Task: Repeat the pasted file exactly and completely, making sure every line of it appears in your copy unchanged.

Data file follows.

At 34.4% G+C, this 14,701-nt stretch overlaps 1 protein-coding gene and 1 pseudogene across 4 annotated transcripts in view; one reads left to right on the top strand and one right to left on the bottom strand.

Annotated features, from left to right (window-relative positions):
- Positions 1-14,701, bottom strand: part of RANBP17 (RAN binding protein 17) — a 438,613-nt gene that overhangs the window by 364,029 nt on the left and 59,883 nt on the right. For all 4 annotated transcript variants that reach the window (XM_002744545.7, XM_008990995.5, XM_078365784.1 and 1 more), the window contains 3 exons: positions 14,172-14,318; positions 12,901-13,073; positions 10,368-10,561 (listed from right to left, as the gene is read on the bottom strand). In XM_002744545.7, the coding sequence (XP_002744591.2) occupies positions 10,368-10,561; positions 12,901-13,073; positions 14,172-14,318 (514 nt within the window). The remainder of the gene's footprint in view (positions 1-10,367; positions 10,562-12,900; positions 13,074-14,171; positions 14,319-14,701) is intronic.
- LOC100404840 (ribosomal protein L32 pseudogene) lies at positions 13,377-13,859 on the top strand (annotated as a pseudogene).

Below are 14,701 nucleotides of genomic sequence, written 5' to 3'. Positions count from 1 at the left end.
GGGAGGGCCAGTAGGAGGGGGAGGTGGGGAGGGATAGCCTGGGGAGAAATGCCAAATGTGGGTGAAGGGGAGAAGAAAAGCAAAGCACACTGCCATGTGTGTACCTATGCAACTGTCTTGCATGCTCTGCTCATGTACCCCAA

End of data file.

At 34.4% G+C, this 14,701-nt stretch overlaps 1 protein-coding gene and 1 pseudogene across 4 annotated transcripts in view; one reads left to right on the top strand and one right to left on the bottom strand.

Annotated features, from left to right (window-relative positions):
- Positions 1-14,701, bottom strand: part of RANBP17 (RAN binding protein 17) — a 438,613-nt gene that overhangs the window by 364,029 nt on the left and 59,883 nt on the right. For all 4 annotated transcript variants that reach the window (XM_002744545.7, XM_008990995.5, XM_078365784.1 and 1 more), the window contains 3 exons: positions 14,172-14,318; positions 12,901-13,073; positions 10,368-10,561 (listed from right to left, as the gene is read on the bottom strand). In XM_002744545.7, the coding sequence (XP_002744591.2) occupies positions 10,368-10,561; positions 12,901-13,073; positions 14,172-14,318 (514 nt within the window). The remainder of the gene's footprint in view (positions 1-10,367; positions 10,562-12,900; positions 13,074-14,171; positions 14,319-14,701) is intronic.
- LOC100404840 (ribosomal protein L32 pseudogene) lies at positions 13,377-13,859 on the top strand (annotated as a pseudogene).

Below are 14,701 nucleotides of genomic sequence, written 5' to 3'. Positions count from 1 at the left end.
GGGAGGGCCAGTAGGAGGGGGAGGTGGGGAGGGATAGCCTGGGGAGAAATGCCAAATGTGGGTGAAGGGGAGAAGAAAAGCAAAGCACACTGCCATGTGTGTACCTATGCAACTGTCTTGCATGCTCTGCTCATGTACCCCAA